Sun. Dec 10th, 2023

[This piece is reposted from as part of our partnership to amplify Minnesota women’s soccer news across all of Sota Soccer’s channels] 

In their first season as a DI program last fall, St Thomas didn’t sit back and park the bus. They played an attacking brand of soccer that was sure to cost them games but which may also pay dividends long-term. Now, as they wrap up their non-conference schedule in the second ever DI campaign, St Thomas looks battle tested and ready to give Summit League rivals legitimate headaches as a no-regrets spoiler (they are unable to qualify for conference tournament play while still in their probationary period). Here are some key takeaways from the Tommies 2022 season so far. 

Key Players (Isa)

Of course, as a spectator there’s the inevitable natural selection of your favorite players. I could be here all day to talk about every player I’ve watched contribute to this team, but I don’t think you (or I) have the attention span for that. (Maybe someday though… I’ll have to see). 

Camryn Rintoul has been nothing but an absolute joy to watch, and I’m grateful that I was able to tell her in the show (mainly) Matt and I hosted earlier this week. Her absolute dominance inside the midfield is phenomenal, and watching her build confidence in both herself, and her play is just an amazing process to watch. Looking back to all the notes I’ve taken from previous games, Camryn was the first player I took notes on, and even caught my eye, which I think is pretty hilarious since my focus on her was basically foretold from the very beginning.

During our talk, Camryn talked a little about coming into this season with more pressure and expectations on her shoulders because she both had a year already under her belt, and because she was now considered an upperclassman to her new freshman teammates. Knowing this, she’s stepped up, and (in my opinion) ultimately has shaped the way this team plays. Anywhere the ball is, Rintoul isn’t too far behind. It’s one of the reasons she continues to be one of my favorite players on this team. 

Furthermore, I think we genuinely just have to talk about Lissa Mizutani. She was one of the first players that caught my eye at the first game I went to go spectate, particularly because of the way she handles defending. She’s got amazing skill, but also has the potential to defend anything that comes her way. Not to mention the absolute leg she has got on her. 

In the Tommies most recent game against Wyoming, I posted a story with a video of the free kick she had taken from inside their final third. And let me tell you, it was absolutely astonishing. She launched that ball all the way past half into the box, almost as if the team was meant to treat it like a corner kick. I mean, c’mon who the hell else can do that?! But not only that, Mizutani (as a defender) can also contribute to the attack, which is something you don’t see as often as you think. One of my favorite things that I’ve seen from her, is her ability to see the field in its widest form. She’s the one who receives the ball in the back, listens to her midfield, and constantly switches the ball. I personally think it’s one of the best things about her style of play. 


Next on my list is Arianna Sanchez, or more infamously known as Chez to the rest of the team. One of the things Chez is most known for, is her speed on the wing. Arianna is probably one of the fastest players on this team, and when she can use it, you best believe she will.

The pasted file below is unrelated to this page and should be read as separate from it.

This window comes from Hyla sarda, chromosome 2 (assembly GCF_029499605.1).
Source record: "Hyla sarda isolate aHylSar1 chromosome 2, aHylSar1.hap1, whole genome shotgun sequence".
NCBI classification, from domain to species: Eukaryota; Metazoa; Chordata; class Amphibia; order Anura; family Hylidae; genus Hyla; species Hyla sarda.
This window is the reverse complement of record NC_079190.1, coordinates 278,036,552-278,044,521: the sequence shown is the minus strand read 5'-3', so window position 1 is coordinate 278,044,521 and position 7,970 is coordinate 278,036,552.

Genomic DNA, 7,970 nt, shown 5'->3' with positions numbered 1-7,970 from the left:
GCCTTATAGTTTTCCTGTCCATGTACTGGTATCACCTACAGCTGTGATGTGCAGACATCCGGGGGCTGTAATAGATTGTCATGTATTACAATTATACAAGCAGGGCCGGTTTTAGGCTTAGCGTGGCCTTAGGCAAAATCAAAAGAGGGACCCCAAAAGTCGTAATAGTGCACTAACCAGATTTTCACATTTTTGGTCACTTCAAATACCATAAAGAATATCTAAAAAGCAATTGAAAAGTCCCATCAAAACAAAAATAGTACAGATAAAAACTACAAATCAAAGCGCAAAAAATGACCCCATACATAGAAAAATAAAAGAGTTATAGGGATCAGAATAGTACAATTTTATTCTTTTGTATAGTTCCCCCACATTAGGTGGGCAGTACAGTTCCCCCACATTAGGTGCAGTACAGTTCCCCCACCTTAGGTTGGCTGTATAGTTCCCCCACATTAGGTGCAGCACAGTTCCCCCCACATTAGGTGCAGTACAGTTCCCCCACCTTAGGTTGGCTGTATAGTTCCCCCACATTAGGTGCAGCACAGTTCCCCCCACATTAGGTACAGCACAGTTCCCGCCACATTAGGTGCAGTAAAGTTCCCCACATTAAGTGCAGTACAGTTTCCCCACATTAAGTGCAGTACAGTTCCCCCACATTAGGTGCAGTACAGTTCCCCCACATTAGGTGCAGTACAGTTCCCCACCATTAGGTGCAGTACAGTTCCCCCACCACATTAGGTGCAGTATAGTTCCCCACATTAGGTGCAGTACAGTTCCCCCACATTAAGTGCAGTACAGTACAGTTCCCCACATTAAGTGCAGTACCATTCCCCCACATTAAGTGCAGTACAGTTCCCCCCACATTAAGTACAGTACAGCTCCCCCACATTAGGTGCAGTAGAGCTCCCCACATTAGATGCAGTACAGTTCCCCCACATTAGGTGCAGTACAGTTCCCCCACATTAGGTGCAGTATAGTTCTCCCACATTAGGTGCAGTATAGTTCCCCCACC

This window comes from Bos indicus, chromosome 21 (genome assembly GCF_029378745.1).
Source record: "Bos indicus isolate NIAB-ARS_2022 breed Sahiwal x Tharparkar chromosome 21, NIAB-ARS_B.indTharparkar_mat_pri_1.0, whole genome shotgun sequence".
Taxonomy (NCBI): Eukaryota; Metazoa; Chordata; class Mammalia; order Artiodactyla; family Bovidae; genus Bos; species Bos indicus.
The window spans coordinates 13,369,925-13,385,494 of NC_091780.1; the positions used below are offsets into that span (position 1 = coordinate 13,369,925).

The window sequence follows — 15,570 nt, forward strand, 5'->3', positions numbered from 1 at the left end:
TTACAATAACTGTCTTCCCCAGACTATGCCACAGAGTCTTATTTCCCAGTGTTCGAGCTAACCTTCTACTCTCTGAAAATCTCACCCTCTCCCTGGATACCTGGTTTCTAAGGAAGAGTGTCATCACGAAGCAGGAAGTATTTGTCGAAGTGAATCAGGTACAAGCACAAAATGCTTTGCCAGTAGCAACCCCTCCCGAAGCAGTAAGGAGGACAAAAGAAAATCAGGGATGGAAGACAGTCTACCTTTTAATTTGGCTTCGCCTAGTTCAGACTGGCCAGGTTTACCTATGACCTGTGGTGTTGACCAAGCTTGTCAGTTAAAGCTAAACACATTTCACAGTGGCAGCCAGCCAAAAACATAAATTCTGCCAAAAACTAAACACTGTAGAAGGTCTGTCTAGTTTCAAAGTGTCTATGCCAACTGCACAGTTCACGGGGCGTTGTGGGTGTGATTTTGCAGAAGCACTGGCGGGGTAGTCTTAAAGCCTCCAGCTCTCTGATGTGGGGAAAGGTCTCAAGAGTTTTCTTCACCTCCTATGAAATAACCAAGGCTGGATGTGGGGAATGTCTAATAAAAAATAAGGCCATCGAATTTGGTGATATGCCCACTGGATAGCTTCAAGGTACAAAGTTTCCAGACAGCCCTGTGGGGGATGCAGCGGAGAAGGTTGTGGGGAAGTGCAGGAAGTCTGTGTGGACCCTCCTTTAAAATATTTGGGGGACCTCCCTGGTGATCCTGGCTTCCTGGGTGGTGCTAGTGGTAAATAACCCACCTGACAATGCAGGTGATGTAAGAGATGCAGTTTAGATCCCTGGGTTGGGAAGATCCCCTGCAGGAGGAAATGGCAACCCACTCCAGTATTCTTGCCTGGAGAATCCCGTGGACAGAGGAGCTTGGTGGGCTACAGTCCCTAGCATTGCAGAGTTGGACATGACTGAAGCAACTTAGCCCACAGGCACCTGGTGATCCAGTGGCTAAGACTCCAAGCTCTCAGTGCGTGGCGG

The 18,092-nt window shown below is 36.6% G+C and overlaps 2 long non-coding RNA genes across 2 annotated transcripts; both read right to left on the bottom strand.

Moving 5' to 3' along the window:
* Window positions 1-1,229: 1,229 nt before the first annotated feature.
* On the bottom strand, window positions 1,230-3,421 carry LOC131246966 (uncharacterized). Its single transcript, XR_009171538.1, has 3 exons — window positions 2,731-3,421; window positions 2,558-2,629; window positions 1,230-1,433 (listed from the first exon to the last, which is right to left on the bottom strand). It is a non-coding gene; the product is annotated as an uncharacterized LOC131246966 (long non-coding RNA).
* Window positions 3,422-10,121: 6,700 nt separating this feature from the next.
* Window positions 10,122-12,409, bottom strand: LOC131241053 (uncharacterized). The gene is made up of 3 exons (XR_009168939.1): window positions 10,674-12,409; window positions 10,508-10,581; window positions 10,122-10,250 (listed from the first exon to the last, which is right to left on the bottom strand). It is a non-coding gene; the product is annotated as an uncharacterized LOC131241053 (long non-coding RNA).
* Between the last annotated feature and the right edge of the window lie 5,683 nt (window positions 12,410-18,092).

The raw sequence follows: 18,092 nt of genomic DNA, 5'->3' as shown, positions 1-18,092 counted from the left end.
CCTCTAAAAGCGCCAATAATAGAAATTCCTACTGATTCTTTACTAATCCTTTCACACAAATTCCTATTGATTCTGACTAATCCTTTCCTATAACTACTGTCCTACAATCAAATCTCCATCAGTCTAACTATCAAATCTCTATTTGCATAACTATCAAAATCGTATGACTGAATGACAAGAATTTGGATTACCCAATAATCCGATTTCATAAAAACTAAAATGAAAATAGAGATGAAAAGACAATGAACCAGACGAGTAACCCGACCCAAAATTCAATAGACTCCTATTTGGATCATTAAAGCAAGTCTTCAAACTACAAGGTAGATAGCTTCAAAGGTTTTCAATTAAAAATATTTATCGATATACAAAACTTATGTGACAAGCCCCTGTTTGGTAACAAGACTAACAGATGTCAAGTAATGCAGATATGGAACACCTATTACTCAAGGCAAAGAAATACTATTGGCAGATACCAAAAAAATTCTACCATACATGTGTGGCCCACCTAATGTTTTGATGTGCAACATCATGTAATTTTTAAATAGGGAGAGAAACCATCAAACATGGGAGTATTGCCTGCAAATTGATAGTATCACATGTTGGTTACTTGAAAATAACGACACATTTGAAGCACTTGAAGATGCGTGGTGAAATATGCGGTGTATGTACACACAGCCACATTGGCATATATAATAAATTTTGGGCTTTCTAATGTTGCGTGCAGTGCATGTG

One thing that really stands out about her, is that she’s not afraid to take that risk. She never seems to be worried about wether or not she’ll win that 1v1 against that wing defender on the opposing team, but more so focused on if she can do it, and what she does if she wins or loses. If she wins, heck that’s great! She’ll keep going and shoot for goal. If she doesn’t, not a problem, she’ll track back and pick up after herself. 

Chez is also an amazing outlet and support for her center mids. There have been countless of situations where is seems to get sticky in the center mid, but Sanchez comes off her line and helps wherever she can, however she can. Arianna never fails to leave it all out on the field, and try her hardest whenever she sets foot on the grass (or turf), its what makes her unique and a great team player.

Now of course last (but certainly not least), I had to talk about our lovely Mariah Nyugen. I was so excited when I had heard about her transfer to St. Thomas. While I was working the Minnesota Aurora games, I got to watch her play every once in a while, but I never got to fully invest myself in analyzing her style of play until now. 

Mariah is one of the fiercest players I’ve ever seen. She could care less if you can see over the top of her head, what she wants, she’ll do her best to get. Being physical with players that are bigger than her has never stopped her, and that’s one of the things that makes her so entertaining to watch. 

Besides being physical, Mariah has one of the most creative minds I’ve ever seen. She can create, but she’s also ambitious enough to want to score her own goals. In their exhibition game vs. St. Cloud State, I remember seeing the corner kick of a lifetime. Watching Mariah put her head on that ball was perhaps one of the biggest things that made me so excited to continue covering St. Thomas (more than I was already). 

(Side Note: She also recognized me after a game and said hi to me. biggest. fangirl. moment. ever. I had never felt so famous. Plus, her dad is an amazing human being. He always says hi to me when I come to watch. GAH!)


Rotation and subbing (Matt)

When you look at the St Thomas rotation on paper via a random box score, it might appear they go a bit deeper than other teams into their bench – nothing too crazy. When you watch the team in person, you notice it’s much more unique than that.